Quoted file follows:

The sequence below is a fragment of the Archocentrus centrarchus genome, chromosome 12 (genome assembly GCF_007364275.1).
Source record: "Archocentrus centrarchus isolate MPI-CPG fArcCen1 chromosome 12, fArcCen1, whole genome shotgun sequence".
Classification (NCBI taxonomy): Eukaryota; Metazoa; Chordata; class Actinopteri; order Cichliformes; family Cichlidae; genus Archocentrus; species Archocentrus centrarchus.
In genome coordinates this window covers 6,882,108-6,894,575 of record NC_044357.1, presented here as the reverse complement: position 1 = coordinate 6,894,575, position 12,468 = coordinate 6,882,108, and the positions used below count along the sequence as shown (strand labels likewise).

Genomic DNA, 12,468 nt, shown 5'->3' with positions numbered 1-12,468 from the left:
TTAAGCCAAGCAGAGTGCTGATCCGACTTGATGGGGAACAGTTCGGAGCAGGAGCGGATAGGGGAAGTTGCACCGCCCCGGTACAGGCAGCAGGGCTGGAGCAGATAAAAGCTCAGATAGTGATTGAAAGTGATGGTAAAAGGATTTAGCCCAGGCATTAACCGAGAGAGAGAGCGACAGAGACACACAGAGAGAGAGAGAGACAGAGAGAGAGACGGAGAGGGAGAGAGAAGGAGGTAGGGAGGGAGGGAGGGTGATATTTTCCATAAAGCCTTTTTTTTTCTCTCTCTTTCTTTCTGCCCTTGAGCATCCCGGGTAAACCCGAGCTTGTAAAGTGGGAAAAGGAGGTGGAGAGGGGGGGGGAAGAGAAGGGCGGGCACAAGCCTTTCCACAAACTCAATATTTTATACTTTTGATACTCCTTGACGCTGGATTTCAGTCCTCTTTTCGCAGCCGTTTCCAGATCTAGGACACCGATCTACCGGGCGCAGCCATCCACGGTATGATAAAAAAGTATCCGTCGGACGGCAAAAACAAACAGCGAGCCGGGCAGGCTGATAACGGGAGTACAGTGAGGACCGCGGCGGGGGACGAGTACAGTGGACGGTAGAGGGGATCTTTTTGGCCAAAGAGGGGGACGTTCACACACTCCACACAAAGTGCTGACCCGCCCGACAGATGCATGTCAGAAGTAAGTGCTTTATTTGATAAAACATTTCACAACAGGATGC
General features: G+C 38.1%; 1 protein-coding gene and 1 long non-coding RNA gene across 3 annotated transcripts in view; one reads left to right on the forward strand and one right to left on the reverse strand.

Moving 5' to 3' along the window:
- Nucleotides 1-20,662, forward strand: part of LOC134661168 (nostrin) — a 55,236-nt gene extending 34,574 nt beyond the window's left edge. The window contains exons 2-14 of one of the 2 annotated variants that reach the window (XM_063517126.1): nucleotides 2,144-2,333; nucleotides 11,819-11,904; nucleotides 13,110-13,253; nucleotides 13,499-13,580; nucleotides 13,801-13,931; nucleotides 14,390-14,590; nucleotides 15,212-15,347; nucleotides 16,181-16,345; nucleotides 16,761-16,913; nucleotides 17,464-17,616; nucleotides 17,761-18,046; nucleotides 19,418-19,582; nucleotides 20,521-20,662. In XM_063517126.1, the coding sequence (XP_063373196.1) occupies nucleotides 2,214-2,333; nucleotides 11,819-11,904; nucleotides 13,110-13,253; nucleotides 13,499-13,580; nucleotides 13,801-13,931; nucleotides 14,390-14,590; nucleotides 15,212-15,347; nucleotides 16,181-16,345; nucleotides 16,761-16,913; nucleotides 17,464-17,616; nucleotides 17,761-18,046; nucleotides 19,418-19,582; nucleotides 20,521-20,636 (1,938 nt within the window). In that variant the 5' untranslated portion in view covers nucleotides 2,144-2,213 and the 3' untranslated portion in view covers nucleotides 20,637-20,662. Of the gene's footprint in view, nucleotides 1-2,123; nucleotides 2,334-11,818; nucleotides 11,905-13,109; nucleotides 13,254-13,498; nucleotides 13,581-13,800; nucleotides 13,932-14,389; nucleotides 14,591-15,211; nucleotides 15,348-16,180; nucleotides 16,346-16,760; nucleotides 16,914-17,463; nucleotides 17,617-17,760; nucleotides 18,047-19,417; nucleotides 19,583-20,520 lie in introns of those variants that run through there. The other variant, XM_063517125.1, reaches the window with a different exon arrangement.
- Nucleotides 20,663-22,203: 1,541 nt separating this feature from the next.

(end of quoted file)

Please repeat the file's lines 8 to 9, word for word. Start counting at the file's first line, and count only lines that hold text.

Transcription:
Moving 5' to 3' along the window:
- Nucleotides 1-20,662, forward strand: part of LOC134661168 (nostrin) — a 55,236-nt gene extending 34,574 nt beyond the window's left edge. The window contains exons 2-14 of one of the 2 annotated variants that reach the window (XM_063517126.1): nucleotides 2,144-2,333; nucleotides 11,819-11,904; nucleotides 13,110-13,253; nucleotides 13,499-13,580; nucleotides 13,801-13,931; nucleotides 14,390-14,590; nucleotides 15,212-15,347; nucleotides 16,181-16,345; nucleotides 16,761-16,913; nucleotides 17,464-17,616; nucleotides 17,761-18,046; nucleotides 19,418-19,582; nucleotides 20,521-20,662. In XM_063517126.1, the coding sequence (XP_063373196.1) occupies nucleotides 2,214-2,333; nucleotides 11,819-11,904; nucleotides 13,110-13,253; nucleotides 13,499-13,580; nucleotides 13,801-13,931; nucleotides 14,390-14,590; nucleotides 15,212-15,347; nucleotides 16,181-16,345; nucleotides 16,761-16,913; nucleotides 17,464-17,616; nucleotides 17,761-18,046; nucleotides 19,418-19,582; nucleotides 20,521-20,636 (1,938 nt within the window). In that variant the 5' untranslated portion in view covers nucleotides 2,144-2,213 and the 3' untranslated portion in view covers nucleotides 20,637-20,662. Of the gene's footprint in view, nucleotides 1-2,123; nucleotides 2,334-11,818; nucleotides 11,905-13,109; nucleotides 13,254-13,498; nucleotides 13,581-13,800; nucleotides 13,932-14,389; nucleotides 14,591-15,211; nucleotides 15,348-16,180; nucleotides 16,346-16,760; nucleotides 16,914-17,463; nucleotides 17,617-17,760; nucleotides 18,047-19,417; nucleotides 19,583-20,520 lie in introns of those variants that run through there. The other variant, XM_063517125.1, reaches the window with a different exon arrangement.